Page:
Dusk was coming on when Katherine Bush left the office of the Jew money lenders, Livingstone and Devereux, in Holles Street. Theirs was a modest establishment with no indication upon the wire blind of the only street window as to the trade practised by the two owners of the aristocratic names emblazoned upon the dingy transparency. But it was very well known all the same to numerous young bloods who often sought temporary relief within its doors.
Katherine Bush had been the shorthand typist there since she was nineteen. They paid her well, and she had the whole of Saturday to herself.
She sat clicking at her machine most of the day, behind a half-high glass screen, and when she lifted her head, she could see those who came to the desk beyond—she could hear their voices, and if she listened very carefully, she could distinguish the words they said. In the three years in which she had earned thirty shillings a week sitting there, she had become quite a connoisseur in male voices, and had made numerous deductions therefrom. "Liv" and "Dev," as Mr. Percival Livingstone and Mr. Benjamin Devereux, were called with undue familiarity by their subordinates, often wondered how Katherine Bush seemed to know exactly the suitable sort of letter to write to each client, without being told. She was certainly a most valuable young woman, and worth the rise the firm meant to offer her shortly.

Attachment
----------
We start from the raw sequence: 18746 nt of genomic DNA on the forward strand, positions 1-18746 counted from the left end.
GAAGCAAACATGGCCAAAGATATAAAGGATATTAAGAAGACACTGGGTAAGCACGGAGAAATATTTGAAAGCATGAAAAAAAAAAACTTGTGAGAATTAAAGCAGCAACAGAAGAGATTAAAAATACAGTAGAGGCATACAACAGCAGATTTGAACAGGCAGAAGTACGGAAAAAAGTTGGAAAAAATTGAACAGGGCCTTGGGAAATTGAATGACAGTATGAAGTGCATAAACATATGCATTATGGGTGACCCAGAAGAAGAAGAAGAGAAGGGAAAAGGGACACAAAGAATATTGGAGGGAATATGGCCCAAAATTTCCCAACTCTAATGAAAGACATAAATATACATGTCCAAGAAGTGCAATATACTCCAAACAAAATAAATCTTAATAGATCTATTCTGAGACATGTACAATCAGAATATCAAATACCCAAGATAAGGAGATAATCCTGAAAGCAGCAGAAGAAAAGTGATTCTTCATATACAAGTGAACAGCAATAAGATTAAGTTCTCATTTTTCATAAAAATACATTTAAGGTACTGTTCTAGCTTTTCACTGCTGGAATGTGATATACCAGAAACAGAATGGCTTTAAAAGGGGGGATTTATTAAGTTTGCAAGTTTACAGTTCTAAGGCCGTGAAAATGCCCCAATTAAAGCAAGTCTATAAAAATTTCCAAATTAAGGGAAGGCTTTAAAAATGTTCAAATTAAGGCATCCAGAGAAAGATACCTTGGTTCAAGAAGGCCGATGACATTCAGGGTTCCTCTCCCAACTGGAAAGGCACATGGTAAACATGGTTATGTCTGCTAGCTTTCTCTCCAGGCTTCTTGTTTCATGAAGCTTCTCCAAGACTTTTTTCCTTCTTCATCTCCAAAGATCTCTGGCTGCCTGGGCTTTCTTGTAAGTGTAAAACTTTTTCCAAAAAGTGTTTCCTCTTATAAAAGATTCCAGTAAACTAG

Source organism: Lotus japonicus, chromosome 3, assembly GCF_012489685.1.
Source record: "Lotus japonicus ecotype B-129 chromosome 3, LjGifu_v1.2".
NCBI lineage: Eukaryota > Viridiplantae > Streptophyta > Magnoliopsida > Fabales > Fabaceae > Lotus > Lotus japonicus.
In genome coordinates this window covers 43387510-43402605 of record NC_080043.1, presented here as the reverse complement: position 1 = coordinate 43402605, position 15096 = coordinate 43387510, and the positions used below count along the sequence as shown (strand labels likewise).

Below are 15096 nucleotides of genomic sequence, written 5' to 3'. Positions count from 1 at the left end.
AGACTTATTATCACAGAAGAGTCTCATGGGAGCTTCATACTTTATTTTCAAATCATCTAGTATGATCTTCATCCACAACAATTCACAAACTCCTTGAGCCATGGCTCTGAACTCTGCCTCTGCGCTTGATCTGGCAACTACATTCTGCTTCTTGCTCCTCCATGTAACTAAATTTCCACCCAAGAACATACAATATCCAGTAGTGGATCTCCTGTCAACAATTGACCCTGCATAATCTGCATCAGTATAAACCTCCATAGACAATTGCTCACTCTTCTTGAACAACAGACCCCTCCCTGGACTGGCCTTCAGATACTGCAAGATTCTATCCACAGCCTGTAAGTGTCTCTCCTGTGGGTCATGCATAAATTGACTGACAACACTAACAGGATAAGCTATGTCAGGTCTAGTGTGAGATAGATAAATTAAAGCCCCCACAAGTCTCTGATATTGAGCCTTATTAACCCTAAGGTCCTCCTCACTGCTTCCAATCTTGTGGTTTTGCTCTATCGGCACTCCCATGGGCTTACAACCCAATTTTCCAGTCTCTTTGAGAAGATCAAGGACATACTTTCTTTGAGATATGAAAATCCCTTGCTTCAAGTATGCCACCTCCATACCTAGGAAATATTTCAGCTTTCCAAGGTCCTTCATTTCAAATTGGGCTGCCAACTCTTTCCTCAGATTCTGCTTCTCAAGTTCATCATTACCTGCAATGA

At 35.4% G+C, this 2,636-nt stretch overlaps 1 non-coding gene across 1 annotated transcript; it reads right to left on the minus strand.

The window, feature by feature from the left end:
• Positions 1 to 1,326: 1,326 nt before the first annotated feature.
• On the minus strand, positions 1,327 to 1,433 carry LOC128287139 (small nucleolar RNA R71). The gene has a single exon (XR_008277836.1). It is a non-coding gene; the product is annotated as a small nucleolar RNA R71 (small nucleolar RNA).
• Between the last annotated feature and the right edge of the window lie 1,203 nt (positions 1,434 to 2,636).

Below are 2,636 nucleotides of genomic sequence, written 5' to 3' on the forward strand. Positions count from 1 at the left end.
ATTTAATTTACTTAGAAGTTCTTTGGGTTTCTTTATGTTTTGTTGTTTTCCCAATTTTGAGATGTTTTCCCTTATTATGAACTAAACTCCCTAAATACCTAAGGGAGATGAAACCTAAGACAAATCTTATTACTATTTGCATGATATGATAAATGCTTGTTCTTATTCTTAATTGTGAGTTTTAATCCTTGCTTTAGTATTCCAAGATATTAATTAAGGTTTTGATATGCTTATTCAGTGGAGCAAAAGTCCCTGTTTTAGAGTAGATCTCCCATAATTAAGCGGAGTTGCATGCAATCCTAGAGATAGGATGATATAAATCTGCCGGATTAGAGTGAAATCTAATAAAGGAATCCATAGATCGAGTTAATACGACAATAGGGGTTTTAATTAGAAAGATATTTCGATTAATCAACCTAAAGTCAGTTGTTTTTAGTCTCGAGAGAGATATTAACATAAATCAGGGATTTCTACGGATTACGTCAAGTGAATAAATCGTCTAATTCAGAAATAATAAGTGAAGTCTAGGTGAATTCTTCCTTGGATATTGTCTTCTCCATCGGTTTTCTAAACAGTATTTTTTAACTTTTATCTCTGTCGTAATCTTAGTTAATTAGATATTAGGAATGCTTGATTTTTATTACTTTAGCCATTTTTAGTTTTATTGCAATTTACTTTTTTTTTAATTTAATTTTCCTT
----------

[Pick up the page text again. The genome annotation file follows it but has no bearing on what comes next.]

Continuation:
She hardly ever spoke, and when she did raise her sullen greyish-green eyes with a question in them, you were wiser to answer it without too much palaver. The eyes were darkly heavily lashed and were compelling and disconcertingly steady, and set like Greek eyes under broad brows. Her cheeks were flat, and her nose straight, and her mouth was full and large and red.--Chapter 1
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